“We have a wide variety of sponsors, both on the pan-European scale and on the national scale, and to be able to service those partners, we needed a different structure – a structure that had more resources, more manpower to service those accounts, but most of all had the right expertise. And that’s where we’ve seen a very, very important shift.” says Jose Luis Rosa-Medina, Euroleague Basketball’s senior director of corporate partnerships and licensing.

“On a conceptual level, we changed the way we sold sponsorship from a platform model to demographics model. That has been the most important change,” Rosa-Medina says. “To be able to do that, execute on a sale and deliver accurate activation and integration between different departments, we needed different knowledge and different people.”

This new approach has helped Euroleague Basketball service its partnerships far more effectively, bringing a brand’s desired demographic to them in any way possible – be they international brands or local start-ups. It has also enabled the continued expansion in the number of partnerships it can agree while ensuring its marketing platforms don’t become cluttered.

Rosa-Medina adds: “We’re giving every respective client a space within the demographic they were looking to engage. A 40-year-old woman is going to consume differently from a 25-year-old basketball player, right? We’ve created the platforms, chosen relevant games and relevant programs that engage with that specific demographic, and we give that tailored package to our partners.”

A stable platform for expansion

The expansion of media and sponsorship programmes is all built upon Euroleague’s new-found stability. From 2016-17 to 2018-19, 11 of the 16 EuroLeague clubs held 10-year licences, guaranteeing their participation in the competition. This has enabled broadcasters and brands to feel confident in increasing the scale and duration of their investments.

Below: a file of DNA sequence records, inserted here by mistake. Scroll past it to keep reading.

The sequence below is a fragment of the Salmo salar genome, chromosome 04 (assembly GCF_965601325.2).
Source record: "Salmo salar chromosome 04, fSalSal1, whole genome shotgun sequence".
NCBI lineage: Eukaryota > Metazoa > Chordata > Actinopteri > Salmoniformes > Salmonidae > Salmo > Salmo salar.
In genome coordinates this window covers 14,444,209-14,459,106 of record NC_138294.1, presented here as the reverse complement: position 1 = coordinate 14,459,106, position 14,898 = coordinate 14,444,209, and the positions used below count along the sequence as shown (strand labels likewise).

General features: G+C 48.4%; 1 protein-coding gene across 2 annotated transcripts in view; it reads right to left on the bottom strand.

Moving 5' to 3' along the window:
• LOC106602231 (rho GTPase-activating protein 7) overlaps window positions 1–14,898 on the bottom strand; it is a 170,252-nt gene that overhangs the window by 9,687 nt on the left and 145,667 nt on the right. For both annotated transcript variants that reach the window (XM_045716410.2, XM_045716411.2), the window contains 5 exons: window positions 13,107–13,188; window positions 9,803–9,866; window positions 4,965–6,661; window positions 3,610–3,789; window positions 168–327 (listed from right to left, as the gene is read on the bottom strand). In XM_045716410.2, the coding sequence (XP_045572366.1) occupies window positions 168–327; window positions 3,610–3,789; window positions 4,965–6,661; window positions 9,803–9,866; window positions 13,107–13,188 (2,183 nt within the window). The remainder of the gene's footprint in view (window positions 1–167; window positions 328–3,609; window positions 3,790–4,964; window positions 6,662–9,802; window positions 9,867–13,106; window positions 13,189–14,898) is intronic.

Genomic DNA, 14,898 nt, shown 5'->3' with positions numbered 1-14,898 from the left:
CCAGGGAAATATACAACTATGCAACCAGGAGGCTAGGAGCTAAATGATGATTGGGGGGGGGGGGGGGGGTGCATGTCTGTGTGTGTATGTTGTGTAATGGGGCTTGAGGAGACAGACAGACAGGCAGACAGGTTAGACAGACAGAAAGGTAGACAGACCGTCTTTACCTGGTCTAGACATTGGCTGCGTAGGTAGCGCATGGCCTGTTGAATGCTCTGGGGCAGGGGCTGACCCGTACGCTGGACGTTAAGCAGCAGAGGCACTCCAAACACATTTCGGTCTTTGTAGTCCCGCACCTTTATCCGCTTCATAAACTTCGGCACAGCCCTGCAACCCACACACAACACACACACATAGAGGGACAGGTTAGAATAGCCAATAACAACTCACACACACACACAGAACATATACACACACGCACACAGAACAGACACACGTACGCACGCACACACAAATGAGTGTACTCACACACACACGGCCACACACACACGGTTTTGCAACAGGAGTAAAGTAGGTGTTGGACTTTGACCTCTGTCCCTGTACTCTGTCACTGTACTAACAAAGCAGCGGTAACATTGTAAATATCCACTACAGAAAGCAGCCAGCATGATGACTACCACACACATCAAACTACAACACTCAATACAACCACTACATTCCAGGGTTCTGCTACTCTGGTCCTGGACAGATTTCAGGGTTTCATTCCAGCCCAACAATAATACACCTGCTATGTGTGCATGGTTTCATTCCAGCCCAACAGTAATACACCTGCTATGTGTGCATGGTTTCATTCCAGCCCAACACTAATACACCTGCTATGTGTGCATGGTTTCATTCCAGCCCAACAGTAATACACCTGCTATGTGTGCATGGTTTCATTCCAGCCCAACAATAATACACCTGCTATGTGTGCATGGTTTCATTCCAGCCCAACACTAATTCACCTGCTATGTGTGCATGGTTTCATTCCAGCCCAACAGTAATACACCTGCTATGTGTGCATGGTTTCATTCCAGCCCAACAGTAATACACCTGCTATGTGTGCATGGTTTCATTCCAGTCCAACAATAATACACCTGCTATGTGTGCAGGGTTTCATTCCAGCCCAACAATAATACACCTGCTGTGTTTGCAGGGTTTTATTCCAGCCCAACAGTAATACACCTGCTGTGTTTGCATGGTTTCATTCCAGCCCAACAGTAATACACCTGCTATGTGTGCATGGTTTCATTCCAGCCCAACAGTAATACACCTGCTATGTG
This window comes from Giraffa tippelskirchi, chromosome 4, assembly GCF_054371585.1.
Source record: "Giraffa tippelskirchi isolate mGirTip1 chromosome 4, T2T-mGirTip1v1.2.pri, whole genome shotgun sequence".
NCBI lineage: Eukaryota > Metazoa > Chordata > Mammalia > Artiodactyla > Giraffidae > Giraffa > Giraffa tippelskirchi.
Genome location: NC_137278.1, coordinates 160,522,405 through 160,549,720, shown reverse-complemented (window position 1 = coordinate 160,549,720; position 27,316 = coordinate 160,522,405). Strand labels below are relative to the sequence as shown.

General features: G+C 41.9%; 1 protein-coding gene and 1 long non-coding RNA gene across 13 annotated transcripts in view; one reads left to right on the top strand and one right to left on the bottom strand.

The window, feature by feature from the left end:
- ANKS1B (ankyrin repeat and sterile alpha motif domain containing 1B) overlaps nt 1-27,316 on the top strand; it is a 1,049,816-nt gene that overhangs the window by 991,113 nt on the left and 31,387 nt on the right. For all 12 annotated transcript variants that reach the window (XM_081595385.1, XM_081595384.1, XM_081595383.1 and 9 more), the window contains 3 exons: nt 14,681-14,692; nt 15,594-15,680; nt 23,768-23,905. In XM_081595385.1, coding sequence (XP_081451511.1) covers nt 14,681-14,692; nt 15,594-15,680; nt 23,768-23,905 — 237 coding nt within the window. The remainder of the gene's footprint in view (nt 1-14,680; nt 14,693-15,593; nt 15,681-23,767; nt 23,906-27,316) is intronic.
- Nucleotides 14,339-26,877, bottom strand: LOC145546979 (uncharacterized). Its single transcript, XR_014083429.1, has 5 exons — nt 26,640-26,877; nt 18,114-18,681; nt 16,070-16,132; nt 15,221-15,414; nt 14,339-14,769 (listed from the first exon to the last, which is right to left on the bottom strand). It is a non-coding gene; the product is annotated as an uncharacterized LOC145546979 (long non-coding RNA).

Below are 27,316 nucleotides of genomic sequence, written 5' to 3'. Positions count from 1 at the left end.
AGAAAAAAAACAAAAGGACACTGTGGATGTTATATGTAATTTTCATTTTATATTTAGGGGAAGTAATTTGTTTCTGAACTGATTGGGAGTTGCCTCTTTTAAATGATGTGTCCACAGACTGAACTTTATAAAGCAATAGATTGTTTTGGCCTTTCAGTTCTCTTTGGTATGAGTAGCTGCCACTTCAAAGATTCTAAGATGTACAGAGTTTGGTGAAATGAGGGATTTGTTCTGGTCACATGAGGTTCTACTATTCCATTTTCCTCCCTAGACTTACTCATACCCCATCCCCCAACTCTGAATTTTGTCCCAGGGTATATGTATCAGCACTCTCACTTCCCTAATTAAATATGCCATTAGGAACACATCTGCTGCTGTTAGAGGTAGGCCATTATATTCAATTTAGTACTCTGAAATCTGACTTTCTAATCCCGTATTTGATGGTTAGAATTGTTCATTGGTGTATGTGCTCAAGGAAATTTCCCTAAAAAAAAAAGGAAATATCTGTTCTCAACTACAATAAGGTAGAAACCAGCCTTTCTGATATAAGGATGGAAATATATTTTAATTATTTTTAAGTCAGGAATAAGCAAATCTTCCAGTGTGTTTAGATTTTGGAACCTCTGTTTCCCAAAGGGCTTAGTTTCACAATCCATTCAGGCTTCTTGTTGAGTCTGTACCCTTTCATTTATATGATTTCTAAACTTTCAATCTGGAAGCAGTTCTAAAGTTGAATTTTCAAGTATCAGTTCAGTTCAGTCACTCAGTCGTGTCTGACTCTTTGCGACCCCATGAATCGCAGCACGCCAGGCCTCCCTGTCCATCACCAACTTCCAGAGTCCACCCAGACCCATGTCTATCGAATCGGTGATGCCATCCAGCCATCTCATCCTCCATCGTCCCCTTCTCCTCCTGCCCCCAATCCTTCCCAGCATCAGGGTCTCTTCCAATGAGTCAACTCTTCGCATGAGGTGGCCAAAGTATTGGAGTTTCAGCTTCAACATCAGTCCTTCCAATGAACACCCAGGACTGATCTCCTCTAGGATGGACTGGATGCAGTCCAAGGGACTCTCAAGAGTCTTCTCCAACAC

The 50-per-cent fee increase paid by DAZN from 2019-20 is due to the streaming platform’s confidence that the competition will be strong in Spain each and every year. Real Madrid, Barcelona and KIROLBET Baskonia Vitoria-Gasteiz all possess Licences, ensuring at least three Spanish teams competing every season.

“This has been the main reason why we have been successful in growing the business,” says Bertomeu. “With the knockout system, it’s always about seeing if the clubs are lucky, or who they get in the draw. We could have spent five years without watching a single match between Real Madrid and Panathinaikos.”

Because this match-up is guaranteed every season, the EuroLeague can offer a stable package to broadcasters and brands looking to reach audiences across Europe of all ages and genders.

This stability is also attractive for investors and future franchise owners. The opportunity to guarantee participation in EuroLeague makes owning a team in a major European city an enticing prospect.

Negotiations to open a franchise in the UK have been ongoing for years, and the competition is talking to different investors from the UK and other markets while evaluating where this franchise will be based and when it will join the EuroLeague. Any team created in London will slot straight into the EuroLeague and will likely not play in the country’s domestic league.